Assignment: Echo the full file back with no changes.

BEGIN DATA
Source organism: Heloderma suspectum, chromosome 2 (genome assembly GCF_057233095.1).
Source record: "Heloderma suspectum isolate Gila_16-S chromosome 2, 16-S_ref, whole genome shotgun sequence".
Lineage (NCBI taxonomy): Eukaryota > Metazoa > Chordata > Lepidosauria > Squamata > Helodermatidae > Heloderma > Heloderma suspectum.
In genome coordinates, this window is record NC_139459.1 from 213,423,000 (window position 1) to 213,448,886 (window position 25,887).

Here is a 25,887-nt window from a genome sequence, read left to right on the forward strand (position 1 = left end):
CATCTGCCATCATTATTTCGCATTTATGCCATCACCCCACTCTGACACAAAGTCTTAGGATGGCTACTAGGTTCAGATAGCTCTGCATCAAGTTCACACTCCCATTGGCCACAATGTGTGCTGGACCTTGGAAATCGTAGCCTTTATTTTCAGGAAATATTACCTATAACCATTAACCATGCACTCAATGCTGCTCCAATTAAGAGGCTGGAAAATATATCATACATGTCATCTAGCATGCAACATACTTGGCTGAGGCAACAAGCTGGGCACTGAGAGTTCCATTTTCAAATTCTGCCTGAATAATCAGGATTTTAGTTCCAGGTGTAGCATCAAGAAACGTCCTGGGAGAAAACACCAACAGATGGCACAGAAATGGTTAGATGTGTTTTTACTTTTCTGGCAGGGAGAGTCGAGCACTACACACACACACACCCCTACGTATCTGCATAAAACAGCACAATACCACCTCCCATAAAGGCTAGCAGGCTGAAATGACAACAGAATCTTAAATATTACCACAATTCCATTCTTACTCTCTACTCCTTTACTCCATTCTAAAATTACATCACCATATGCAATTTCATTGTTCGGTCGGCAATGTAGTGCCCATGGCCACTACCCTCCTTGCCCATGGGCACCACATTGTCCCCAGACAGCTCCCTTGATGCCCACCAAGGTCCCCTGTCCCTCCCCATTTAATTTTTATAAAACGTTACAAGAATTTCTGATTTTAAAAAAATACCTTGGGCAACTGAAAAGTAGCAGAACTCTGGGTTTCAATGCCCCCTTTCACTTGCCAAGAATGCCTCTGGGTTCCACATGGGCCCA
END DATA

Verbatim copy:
Source organism: Heloderma suspectum, chromosome 2 (genome assembly GCF_057233095.1).
Source record: "Heloderma suspectum isolate Gila_16-S chromosome 2, 16-S_ref, whole genome shotgun sequence".
Lineage (NCBI taxonomy): Eukaryota > Metazoa > Chordata > Lepidosauria > Squamata > Helodermatidae > Heloderma > Heloderma suspectum.
In genome coordinates, this window is record NC_139459.1 from 213,423,000 (window position 1) to 213,448,886 (window position 25,887).

Here is a 25,887-nt window from a genome sequence, read left to right on the forward strand (position 1 = left end):
CATCTGCCATCATTATTTCGCATTTATGCCATCACCCCACTCTGACACAAAGTCTTAGGATGGCTACTAGGTTCAGATAGCTCTGCATCAAGTTCACACTCCCATTGGCCACAATGTGTGCTGGACCTTGGAAATCGTAGCCTTTATTTTCAGGAAATATTACCTATAACCATTAACCATGCACTCAATGCTGCTCCAATTAAGAGGCTGGAAAATATATCATACATGTCATCTAGCATGCAACATACTTGGCTGAGGCAACAAGCTGGGCACTGAGAGTTCCATTTTCAAATTCTGCCTGAATAATCAGGATTTTAGTTCCAGGTGTAGCATCAAGAAACGTCCTGGGAGAAAACACCAACAGATGGCACAGAAATGGTTAGATGTGTTTTTACTTTTCTGGCAGGGAGAGTCGAGCACTACACACACACACACCCCTACGTATCTGCATAAAACAGCACAATACCACCTCCCATAAAGGCTAGCAGGCTGAAATGACAACAGAATCTTAAATATTACCACAATTCCATTCTTACTCTCTACTCCTTTACTCCATTCTAAAATTACATCACCATATGCAATTTCATTGTTCGGTCGGCAATGTAGTGCCCATGGCCACTACCCTCCTTGCCCATGGGCACCACATTGTCCCCAGACAGCTCCCTTGATGCCCACCAAGGTCCCCTGTCCCTCCCCATTTAATTTTTATAAAACGTTACAAGAATTTCTGATTTTAAAAAAATACCTTGGGCAACTGAAAAGTAGCAGAACTCTGGGTTTCAATGCCCCCTTTCACTTGCCAAGAATGCCTCTGGGTTCCACATGGGCCCA